What (a) is the (i) name and (ii) location of each school sports programme which receives support from her department and (b) are the details of such support in each case?

Reply:

List of school sport programme which receives support from Sport and Recreation South Africa is attached.

 

MS. T. XASA, MP

MINISTER OF SPORT AND RECREATION

DATE: - 1\ - \

22 November 2018 - NW3096

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Mhlongo, Mr P to ask the Minister of Sport and Recreation

What (a) was the total cost of the bid for the hosting of the 2023 Rugby World Cup and (b) amount did (i) the SA Sports Confederation and Olympic Committee, (ii) his department, (iii) the eThekwini Metropolitan Municipality and (iv) Rugby South Africa contribute to the specified bid; (2) whether all stakeholders contributed the agreed amounts; if not, why not?

Reply:

(1)(a) According to the information provided to the Department by South African Rugby Union (SARU), the direct amounts spent on the bid amounted to a total of R30, 580, 678.50 (R6,407,711.37 was spent in 2016 and of R24,172,967.13 in 2017). The indirect costs such as staff time and opportunity cost have not been fully calculated and included.

(B) (i) zero

     (ii) R1m

     (iii) zero

     (iv) estimated at :tR37m direct and indirect cost

(2)In any bidding process, more resources, particularly financial resources are always required to mount a successful bid. Several stakeholders were approached to support and fund the bid; and others could not commit what was required at the time. Accordingly, all contributions that were agreed to were then provided by the key stakeholders to the bid.

 

 

 

MS. T. XASA, MP

MINISTER OF SPORT AND RECREATION DATE:

22 November 2018 - NW3249

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Mhlongo, Mr TW to ask the Minister of Sport and Recreation

What (a) amount did (i) her department and (ii) each entity reporting to her borrow from any entity in the People's Republic of China (aa) in each of the past three financial years and (bb) since 1 April 2018, (b) is the name of the lender of each loan, (c) conditions attached to each loan and (d) are repayment periods for each loan in each case?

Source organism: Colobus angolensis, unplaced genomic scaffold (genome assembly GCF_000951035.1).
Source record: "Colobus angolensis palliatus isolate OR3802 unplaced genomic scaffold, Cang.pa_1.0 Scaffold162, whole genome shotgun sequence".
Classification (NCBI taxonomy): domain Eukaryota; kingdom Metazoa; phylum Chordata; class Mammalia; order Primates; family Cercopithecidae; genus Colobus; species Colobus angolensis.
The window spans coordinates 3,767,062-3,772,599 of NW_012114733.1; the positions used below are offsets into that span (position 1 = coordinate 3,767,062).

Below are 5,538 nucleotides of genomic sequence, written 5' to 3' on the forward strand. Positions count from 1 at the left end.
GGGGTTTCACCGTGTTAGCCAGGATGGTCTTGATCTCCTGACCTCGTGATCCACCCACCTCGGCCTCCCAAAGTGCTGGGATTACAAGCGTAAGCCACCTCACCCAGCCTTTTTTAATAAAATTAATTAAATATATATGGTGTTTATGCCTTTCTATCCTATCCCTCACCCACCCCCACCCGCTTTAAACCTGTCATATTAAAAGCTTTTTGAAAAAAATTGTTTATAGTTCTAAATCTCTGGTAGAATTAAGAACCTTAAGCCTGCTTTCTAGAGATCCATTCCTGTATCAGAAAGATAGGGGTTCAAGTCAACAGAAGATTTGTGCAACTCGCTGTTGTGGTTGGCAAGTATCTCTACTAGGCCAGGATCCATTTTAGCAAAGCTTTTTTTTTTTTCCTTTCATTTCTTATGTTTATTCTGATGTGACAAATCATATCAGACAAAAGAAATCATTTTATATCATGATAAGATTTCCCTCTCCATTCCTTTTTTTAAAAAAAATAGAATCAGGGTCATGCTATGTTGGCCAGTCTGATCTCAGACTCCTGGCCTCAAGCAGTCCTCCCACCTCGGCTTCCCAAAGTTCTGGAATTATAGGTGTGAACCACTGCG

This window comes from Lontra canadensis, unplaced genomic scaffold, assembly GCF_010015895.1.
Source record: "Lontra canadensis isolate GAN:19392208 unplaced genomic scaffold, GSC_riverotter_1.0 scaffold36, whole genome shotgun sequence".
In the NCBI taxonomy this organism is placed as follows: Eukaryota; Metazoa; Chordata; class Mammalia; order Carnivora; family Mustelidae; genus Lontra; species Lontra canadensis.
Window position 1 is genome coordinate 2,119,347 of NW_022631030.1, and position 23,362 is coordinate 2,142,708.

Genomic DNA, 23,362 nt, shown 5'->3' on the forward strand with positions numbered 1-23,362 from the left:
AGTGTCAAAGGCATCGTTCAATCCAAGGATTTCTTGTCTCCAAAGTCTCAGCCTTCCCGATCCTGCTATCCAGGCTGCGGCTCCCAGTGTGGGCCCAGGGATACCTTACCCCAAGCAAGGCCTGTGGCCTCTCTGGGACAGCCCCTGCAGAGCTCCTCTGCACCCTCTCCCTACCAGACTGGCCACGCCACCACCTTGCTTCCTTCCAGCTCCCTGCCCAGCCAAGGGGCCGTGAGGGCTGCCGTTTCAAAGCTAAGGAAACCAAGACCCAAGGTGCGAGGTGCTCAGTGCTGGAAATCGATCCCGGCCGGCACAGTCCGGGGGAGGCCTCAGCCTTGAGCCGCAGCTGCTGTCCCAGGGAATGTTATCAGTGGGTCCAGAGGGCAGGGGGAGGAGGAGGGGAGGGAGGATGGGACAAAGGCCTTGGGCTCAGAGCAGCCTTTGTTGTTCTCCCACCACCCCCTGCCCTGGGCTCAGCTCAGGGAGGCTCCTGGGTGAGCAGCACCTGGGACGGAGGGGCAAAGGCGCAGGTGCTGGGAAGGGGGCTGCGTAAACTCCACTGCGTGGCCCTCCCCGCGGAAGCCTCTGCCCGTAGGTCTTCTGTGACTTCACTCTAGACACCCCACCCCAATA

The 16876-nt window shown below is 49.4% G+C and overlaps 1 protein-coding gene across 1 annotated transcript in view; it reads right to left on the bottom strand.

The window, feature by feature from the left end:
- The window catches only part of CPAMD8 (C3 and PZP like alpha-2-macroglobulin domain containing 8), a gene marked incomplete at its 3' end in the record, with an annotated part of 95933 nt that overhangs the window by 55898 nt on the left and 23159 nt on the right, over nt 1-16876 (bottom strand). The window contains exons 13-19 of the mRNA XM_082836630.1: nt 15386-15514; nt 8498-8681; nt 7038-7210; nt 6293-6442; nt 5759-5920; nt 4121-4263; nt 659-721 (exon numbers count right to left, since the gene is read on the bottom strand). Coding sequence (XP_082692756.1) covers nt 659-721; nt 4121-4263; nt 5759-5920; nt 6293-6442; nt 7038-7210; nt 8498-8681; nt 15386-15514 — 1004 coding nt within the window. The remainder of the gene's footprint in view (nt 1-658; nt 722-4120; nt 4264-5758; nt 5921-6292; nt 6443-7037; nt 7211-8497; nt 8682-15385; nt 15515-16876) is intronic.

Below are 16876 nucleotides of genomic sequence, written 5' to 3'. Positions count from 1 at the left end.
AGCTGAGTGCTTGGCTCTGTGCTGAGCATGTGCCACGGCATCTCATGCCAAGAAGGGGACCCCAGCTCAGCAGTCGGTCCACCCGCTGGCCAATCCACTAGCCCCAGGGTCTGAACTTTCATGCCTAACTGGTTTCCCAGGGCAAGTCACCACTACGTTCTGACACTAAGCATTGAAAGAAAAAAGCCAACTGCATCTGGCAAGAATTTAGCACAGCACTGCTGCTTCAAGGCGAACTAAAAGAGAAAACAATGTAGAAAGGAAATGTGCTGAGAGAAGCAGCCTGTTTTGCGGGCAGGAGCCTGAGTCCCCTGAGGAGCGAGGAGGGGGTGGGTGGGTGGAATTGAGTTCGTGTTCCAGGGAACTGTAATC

Reply:

a (i) None

(ii)None

(aa) N/A

(bb} N/A


b N/A


c N/A


d N/A

MS. T. XASA, MP

MINISTER OF SPORT AND RECREATION

DATE: 2018/11/21

21 November 2018 - NW3460

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Kopane, Ms SP to ask the Minister of Sport and Recreation

(a) On what date did her department last conduct an audit of artwork owned by Government which is under her department’s curatorship and (b) what are the details of each artwork under the curatorship of her department according to the Generally Recognised Accounting Practice 103; (2) whether any artworks under her department's curatorship have gone missing (a) in each of the past five financial years and (b) since 1 April 2018; if so, what are the relevant details?

Reply:

1. The department conduct asset verifications bi-annually in line with the Sport and Recreation South Africa Asset Management Policy. Asset verification includes audit of artwork owned by the department which is part of SRSA Asset Register.

2. No artwork under Minister department’s curatorship have gone missing in each of the past five financial years since 1 April 2018.

 

 

MS. T. XASA, MP

MINISTER OF SPORT AND RECREATION DATE:

08 November 2018 - NW3010

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Mhlongo, Mr TW to ask the Minister of Sport and Recreation

Whether she has received the SA Sports Confederation and Olympic Committee's report following the conclusion of the investigation into alleged maladministration and financial mismanagement; if not, by what date does she expect to receive it; and (2). What total amount was spent to conduct the specified investigation?

Reply:

1. In response to question (1) in relation to the SASCOC Committee of Inquiry's Report:

The SASCOC Committee of Inquiry has —

    • already finalised its report with regard to the Sports Confederation; and
    • in August 2018 submitted its findings, recommendations and observations inclusive of its Executive Summary to the Minister for her perusal and consideration.

2. In response to question (2) in relation to costs which were spent on this investigation:

In total, the amount of R 978 550.19 was spent to conduct and conclude the investigation of the SASCOC Committee of Inquiry which is broken down as follows:

Stenography and transcription services:           R 171 450.00

Catering:                                                       R 37 500.00

Venue:                                                          R 61560.00